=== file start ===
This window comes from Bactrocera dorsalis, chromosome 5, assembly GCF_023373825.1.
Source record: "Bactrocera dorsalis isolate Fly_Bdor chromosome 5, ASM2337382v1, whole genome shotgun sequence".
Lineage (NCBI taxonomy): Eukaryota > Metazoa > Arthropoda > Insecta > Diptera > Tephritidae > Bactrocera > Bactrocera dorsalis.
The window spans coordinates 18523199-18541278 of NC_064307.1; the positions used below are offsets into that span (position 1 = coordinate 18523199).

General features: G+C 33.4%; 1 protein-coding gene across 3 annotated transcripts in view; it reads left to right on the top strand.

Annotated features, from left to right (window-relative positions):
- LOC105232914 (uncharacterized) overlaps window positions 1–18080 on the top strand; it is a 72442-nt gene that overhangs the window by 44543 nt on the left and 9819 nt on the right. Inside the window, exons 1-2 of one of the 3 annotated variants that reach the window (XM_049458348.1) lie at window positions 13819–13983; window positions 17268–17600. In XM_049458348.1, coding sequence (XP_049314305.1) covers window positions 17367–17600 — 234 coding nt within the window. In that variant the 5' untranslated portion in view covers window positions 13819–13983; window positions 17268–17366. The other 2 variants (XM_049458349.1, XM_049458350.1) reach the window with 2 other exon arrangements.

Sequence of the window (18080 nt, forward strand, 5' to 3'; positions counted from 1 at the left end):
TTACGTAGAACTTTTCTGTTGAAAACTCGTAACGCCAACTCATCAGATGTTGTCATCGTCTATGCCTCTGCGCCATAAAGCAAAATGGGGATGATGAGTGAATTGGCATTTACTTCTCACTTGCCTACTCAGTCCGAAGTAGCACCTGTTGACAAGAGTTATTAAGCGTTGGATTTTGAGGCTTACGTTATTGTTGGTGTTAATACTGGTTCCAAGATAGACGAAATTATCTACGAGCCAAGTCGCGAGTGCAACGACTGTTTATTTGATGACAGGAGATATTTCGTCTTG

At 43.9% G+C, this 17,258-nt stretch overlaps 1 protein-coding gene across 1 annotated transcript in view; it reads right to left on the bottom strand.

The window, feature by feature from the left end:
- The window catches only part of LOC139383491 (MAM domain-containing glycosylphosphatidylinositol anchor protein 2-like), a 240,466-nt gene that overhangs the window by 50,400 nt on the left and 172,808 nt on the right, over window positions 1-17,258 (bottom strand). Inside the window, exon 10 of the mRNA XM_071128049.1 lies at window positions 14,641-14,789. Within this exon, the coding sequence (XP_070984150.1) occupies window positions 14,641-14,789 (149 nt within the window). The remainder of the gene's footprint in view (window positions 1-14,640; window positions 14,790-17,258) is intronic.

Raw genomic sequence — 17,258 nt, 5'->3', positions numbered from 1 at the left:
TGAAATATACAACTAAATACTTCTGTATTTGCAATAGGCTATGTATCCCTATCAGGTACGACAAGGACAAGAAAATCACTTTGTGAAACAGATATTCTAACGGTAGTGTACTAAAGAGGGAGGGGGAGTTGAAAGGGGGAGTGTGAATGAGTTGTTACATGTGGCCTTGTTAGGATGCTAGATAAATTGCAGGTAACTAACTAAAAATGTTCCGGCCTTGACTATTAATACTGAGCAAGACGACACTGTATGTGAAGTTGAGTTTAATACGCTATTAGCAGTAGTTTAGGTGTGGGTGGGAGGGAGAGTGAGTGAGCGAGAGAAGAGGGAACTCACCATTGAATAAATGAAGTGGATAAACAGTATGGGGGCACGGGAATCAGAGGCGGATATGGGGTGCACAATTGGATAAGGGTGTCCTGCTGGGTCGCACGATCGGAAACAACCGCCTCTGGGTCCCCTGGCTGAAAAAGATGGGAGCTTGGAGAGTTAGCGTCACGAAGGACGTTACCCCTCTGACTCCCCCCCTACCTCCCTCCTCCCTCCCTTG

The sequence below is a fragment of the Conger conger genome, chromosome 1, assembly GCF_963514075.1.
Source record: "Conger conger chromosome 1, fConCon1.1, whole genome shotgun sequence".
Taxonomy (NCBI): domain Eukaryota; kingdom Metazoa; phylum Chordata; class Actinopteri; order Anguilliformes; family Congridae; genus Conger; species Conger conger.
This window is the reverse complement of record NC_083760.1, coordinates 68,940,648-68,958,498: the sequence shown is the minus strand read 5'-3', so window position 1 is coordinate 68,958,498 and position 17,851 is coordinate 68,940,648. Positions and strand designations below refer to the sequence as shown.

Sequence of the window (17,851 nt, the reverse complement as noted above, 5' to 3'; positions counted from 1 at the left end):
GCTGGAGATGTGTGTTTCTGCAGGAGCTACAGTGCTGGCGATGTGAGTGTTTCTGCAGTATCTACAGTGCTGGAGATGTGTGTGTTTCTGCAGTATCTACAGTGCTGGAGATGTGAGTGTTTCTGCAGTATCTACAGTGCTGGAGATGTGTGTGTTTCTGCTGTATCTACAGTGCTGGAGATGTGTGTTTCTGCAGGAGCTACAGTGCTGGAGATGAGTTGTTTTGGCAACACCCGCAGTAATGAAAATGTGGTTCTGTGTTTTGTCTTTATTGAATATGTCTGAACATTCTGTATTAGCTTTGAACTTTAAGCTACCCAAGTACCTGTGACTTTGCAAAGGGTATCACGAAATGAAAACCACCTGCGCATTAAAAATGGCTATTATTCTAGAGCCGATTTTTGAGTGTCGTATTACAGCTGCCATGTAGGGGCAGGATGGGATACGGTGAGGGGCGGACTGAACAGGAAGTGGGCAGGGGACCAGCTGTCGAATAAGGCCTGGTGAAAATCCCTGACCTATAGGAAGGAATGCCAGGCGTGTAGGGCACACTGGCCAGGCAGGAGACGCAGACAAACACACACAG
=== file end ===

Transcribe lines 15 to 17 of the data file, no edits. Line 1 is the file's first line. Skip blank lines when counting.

The sequence below is a fragment of the Conger conger genome, chromosome 1, assembly GCF_963514075.1.
Source record: "Conger conger chromosome 1, fConCon1.1, whole genome shotgun sequence".
Taxonomy (NCBI): domain Eukaryota; kingdom Metazoa; phylum Chordata; class Actinopteri; order Anguilliformes; family Congridae; genus Conger; species Conger conger.